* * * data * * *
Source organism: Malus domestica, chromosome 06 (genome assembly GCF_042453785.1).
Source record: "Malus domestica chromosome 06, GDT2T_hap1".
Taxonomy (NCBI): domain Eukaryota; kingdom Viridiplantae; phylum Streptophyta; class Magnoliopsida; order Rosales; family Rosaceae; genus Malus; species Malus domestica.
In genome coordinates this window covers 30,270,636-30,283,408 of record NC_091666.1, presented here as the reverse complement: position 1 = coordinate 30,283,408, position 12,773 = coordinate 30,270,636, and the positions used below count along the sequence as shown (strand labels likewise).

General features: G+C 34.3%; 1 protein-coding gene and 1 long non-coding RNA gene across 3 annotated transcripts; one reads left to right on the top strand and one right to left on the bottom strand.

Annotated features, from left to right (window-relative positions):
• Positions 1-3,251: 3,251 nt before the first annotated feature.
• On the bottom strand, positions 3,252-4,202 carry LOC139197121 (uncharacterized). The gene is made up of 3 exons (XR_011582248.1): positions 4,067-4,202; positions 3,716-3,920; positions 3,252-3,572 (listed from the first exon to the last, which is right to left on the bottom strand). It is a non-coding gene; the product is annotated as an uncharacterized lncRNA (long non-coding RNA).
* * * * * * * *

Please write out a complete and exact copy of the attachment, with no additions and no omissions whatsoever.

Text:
Source organism: Malus domestica, chromosome 06 (genome assembly GCF_042453785.1).
Source record: "Malus domestica chromosome 06, GDT2T_hap1".
Taxonomy (NCBI): domain Eukaryota; kingdom Viridiplantae; phylum Streptophyta; class Magnoliopsida; order Rosales; family Rosaceae; genus Malus; species Malus domestica.
In genome coordinates this window covers 30,270,636-30,283,408 of record NC_091666.1, presented here as the reverse complement: position 1 = coordinate 30,283,408, position 12,773 = coordinate 30,270,636, and the positions used below count along the sequence as shown (strand labels likewise).

General features: G+C 34.3%; 1 protein-coding gene and 1 long non-coding RNA gene across 3 annotated transcripts; one reads left to right on the top strand and one right to left on the bottom strand.

Annotated features, from left to right (window-relative positions):
• Positions 1-3,251: 3,251 nt before the first annotated feature.
• On the bottom strand, positions 3,252-4,202 carry LOC139197121 (uncharacterized). The gene is made up of 3 exons (XR_011582248.1): positions 4,067-4,202; positions 3,716-3,920; positions 3,252-3,572 (listed from the first exon to the last, which is right to left on the bottom strand). It is a non-coding gene; the product is annotated as an uncharacterized lncRNA (long non-coding RNA).